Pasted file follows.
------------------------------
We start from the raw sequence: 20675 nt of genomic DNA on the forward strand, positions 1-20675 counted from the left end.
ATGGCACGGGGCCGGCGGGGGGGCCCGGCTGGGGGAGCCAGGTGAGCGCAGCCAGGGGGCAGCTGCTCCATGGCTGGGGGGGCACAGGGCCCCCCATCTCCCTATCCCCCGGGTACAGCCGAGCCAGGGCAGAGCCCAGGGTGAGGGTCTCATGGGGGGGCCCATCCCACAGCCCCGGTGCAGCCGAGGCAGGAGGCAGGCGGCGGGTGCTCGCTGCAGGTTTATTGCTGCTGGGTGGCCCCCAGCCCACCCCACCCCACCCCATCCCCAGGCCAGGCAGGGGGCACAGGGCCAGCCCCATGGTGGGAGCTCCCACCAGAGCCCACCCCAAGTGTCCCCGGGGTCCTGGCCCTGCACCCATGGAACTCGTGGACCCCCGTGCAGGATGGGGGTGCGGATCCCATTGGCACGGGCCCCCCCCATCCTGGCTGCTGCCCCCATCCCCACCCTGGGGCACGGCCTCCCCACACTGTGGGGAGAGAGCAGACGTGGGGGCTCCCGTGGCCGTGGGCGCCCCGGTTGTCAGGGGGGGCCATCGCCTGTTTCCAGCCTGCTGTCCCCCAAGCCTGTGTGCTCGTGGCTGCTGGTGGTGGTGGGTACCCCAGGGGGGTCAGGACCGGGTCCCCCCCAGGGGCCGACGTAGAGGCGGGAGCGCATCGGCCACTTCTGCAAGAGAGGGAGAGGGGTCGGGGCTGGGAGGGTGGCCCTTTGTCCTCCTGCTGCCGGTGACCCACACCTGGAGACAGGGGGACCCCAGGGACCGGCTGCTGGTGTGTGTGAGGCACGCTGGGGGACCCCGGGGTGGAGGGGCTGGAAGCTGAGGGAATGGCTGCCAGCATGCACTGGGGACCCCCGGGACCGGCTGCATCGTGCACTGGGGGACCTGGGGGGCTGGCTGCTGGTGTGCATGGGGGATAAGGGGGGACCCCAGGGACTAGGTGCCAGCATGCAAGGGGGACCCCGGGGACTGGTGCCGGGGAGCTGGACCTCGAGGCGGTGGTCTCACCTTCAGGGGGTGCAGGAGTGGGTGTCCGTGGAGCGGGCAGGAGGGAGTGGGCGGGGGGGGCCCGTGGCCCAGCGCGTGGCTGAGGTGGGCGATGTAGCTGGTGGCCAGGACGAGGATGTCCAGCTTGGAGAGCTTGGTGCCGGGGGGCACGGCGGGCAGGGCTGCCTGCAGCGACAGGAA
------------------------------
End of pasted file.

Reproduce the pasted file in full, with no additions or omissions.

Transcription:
We start from the raw sequence: 20675 nt of genomic DNA on the forward strand, positions 1-20675 counted from the left end.
ATGGCACGGGGCCGGCGGGGGGGCCCGGCTGGGGGAGCCAGGTGAGCGCAGCCAGGGGGCAGCTGCTCCATGGCTGGGGGGGCACAGGGCCCCCCATCTCCCTATCCCCCGGGTACAGCCGAGCCAGGGCAGAGCCCAGGGTGAGGGTCTCATGGGGGGGCCCATCCCACAGCCCCGGTGCAGCCGAGGCAGGAGGCAGGCGGCGGGTGCTCGCTGCAGGTTTATTGCTGCTGGGTGGCCCCCAGCCCACCCCACCCCACCCCATCCCCAGGCCAGGCAGGGGGCACAGGGCCAGCCCCATGGTGGGAGCTCCCACCAGAGCCCACCCCAAGTGTCCCCGGGGTCCTGGCCCTGCACCCATGGAACTCGTGGACCCCCGTGCAGGATGGGGGTGCGGATCCCATTGGCACGGGCCCCCCCCATCCTGGCTGCTGCCCCCATCCCCACCCTGGGGCACGGCCTCCCCACACTGTGGGGAGAGAGCAGACGTGGGGGCTCCCGTGGCCGTGGGCGCCCCGGTTGTCAGGGGGGGCCATCGCCTGTTTCCAGCCTGCTGTCCCCCAAGCCTGTGTGCTCGTGGCTGCTGGTGGTGGTGGGTACCCCAGGGGGGTCAGGACCGGGTCCCCCCCAGGGGCCGACGTAGAGGCGGGAGCGCATCGGCCACTTCTGCAAGAGAGGGAGAGGGGTCGGGGCTGGGAGGGTGGCCCTTTGTCCTCCTGCTGCCGGTGACCCACACCTGGAGACAGGGGGACCCCAGGGACCGGCTGCTGGTGTGTGTGAGGCACGCTGGGGGACCCCGGGGTGGAGGGGCTGGAAGCTGAGGGAATGGCTGCCAGCATGCACTGGGGACCCCCGGGACCGGCTGCATCGTGCACTGGGGGACCTGGGGGGCTGGCTGCTGGTGTGCATGGGGGATAAGGGGGGACCCCAGGGACTAGGTGCCAGCATGCAAGGGGGACCCCGGGGACTGGTGCCGGGGAGCTGGACCTCGAGGCGGTGGTCTCACCTTCAGGGGGTGCAGGAGTGGGTGTCCGTGGAGCGGGCAGGAGGGAGTGGGCGGGGGGGGCCCGTGGCCCAGCGCGTGGCTGAGGTGGGCGATGTAGCTGGTGGCCAGGACGAGGATGTCCAGCTTGGAGAGCTTGGTGCCGGGGGGCACGGCGGGCAGGGCTGCCTGCAGCGACAGGAA